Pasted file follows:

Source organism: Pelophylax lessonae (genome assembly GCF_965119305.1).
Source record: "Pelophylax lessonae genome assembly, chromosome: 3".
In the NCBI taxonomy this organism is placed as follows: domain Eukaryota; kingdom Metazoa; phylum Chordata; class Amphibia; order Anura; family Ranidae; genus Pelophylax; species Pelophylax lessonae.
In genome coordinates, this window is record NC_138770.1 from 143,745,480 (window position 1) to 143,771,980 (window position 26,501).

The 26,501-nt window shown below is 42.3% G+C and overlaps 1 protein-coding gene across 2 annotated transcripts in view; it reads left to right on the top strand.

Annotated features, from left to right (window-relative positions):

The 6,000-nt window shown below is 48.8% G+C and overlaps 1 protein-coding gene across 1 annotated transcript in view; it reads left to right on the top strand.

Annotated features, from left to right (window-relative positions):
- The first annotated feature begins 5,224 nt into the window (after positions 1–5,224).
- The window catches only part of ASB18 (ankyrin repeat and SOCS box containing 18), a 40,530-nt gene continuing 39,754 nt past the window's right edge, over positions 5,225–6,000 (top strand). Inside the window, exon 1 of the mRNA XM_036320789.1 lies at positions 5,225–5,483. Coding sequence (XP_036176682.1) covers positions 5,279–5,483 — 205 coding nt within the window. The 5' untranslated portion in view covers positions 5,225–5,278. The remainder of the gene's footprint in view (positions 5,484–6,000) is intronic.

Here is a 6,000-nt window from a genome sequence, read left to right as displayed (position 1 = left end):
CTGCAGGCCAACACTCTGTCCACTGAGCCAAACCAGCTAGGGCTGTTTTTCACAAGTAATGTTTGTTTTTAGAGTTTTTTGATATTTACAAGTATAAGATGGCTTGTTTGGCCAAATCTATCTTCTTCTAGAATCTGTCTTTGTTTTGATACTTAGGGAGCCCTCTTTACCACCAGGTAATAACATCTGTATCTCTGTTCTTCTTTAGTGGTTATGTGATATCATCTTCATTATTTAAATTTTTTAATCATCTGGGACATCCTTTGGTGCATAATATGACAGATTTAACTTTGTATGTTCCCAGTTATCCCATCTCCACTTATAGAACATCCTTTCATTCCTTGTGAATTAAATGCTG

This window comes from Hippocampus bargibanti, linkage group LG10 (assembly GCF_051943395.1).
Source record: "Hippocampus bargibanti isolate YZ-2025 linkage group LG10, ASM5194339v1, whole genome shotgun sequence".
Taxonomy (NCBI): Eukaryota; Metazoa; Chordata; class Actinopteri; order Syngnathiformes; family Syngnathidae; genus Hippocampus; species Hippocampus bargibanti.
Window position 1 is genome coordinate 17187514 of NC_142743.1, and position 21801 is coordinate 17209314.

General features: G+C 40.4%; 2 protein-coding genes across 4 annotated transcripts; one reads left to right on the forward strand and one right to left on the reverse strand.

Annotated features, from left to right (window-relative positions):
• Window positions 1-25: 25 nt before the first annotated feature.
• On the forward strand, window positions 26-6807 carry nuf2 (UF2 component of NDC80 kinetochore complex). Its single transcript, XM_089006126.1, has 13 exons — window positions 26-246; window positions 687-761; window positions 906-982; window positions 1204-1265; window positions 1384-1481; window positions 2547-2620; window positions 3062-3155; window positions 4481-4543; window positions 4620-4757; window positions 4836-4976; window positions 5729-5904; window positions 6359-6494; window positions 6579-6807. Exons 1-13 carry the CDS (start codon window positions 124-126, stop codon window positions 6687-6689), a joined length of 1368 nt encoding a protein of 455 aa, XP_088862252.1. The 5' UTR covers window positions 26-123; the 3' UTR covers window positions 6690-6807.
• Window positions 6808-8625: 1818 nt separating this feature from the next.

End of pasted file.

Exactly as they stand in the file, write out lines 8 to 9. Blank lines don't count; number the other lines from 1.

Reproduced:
Annotated features, from left to right (window-relative positions):
- The first annotated feature begins 5,224 nt into the window (after positions 1–5,224).